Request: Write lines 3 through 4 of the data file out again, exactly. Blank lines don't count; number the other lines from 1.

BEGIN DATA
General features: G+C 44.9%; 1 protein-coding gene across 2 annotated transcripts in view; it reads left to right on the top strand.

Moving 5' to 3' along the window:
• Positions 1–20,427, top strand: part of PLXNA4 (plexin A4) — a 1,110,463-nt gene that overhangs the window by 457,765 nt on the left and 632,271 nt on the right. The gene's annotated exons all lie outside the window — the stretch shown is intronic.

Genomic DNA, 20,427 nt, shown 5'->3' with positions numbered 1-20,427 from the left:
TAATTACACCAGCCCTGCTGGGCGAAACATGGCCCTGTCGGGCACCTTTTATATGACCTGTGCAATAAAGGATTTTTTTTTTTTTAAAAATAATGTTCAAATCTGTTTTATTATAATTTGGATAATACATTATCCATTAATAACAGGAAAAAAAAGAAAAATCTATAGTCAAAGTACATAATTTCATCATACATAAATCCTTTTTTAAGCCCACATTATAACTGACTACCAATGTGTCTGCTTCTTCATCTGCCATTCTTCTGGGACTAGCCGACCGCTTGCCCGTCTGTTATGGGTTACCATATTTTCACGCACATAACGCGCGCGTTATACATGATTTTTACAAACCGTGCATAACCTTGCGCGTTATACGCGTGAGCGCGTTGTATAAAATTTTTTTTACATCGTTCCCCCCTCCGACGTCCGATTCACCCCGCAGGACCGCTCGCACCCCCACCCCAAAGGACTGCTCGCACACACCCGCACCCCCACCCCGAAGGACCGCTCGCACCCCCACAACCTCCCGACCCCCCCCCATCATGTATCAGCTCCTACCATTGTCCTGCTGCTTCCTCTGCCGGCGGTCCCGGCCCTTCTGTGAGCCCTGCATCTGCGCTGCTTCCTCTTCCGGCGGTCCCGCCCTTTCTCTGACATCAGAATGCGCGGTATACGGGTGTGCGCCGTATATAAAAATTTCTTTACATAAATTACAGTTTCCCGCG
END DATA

• Positions 1–20,427, top strand: part of PLXNA4 (plexin A4) — a 1,110,463-nt gene that overhangs the window by 457,765 nt on the left and 632,271 nt on the right. The gene's annotated exons all lie outside the window — the stretch shown is intronic.

Genomic DNA, 20,427 nt, shown 5'->3' with positions numbered 1-20,427 from the left: